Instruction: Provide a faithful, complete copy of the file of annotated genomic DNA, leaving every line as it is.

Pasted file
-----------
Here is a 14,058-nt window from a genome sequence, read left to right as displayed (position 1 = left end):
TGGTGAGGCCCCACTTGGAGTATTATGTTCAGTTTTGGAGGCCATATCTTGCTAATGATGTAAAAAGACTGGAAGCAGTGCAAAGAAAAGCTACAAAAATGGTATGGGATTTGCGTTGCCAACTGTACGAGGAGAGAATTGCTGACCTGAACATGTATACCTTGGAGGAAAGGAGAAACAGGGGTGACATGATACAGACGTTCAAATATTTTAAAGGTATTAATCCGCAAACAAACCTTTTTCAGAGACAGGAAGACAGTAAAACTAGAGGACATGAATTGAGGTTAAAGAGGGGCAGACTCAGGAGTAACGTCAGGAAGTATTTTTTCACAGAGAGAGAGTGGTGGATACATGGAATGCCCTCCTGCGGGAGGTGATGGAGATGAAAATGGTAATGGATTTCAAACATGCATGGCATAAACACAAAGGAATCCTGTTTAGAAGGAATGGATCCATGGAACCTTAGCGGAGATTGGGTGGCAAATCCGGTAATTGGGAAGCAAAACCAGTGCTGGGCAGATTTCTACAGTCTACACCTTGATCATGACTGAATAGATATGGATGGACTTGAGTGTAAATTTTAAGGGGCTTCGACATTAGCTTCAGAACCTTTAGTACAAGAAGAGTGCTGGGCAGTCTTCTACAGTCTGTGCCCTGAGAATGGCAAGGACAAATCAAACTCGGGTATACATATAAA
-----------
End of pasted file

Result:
Here is a 14,058-nt window from a genome sequence, read left to right as displayed (position 1 = left end):
TGGTGAGGCCCCACTTGGAGTATTATGTTCAGTTTTGGAGGCCATATCTTGCTAATGATGTAAAAAGACTGGAAGCAGTGCAAAGAAAAGCTACAAAAATGGTATGGGATTTGCGTTGCCAACTGTACGAGGAGAGAATTGCTGACCTGAACATGTATACCTTGGAGGAAAGGAGAAACAGGGGTGACATGATACAGACGTTCAAATATTTTAAAGGTATTAATCCGCAAACAAACCTTTTTCAGAGACAGGAAGACAGTAAAACTAGAGGACATGAATTGAGGTTAAAGAGGGGCAGACTCAGGAGTAACGTCAGGAAGTATTTTTTCACAGAGAGAGAGTGGTGGATACATGGAATGCCCTCCTGCGGGAGGTGATGGAGATGAAAATGGTAATGGATTTCAAACATGCATGGCATAAACACAAAGGAATCCTGTTTAGAAGGAATGGATCCATGGAACCTTAGCGGAGATTGGGTGGCAAATCCGGTAATTGGGAAGCAAAACCAGTGCTGGGCAGATTTCTACAGTCTACACCTTGATCATGACTGAATAGATATGGATGGACTTGAGTGTAAATTTTAAGGGGCTTCGACATTAGCTTCAGAACCTTTAGTACAAGAAGAGTGCTGGGCAGTCTTCTACAGTCTGTGCCCTGAGAATGGCAAGGACAAATCAAACTCGGGTATACATATAAA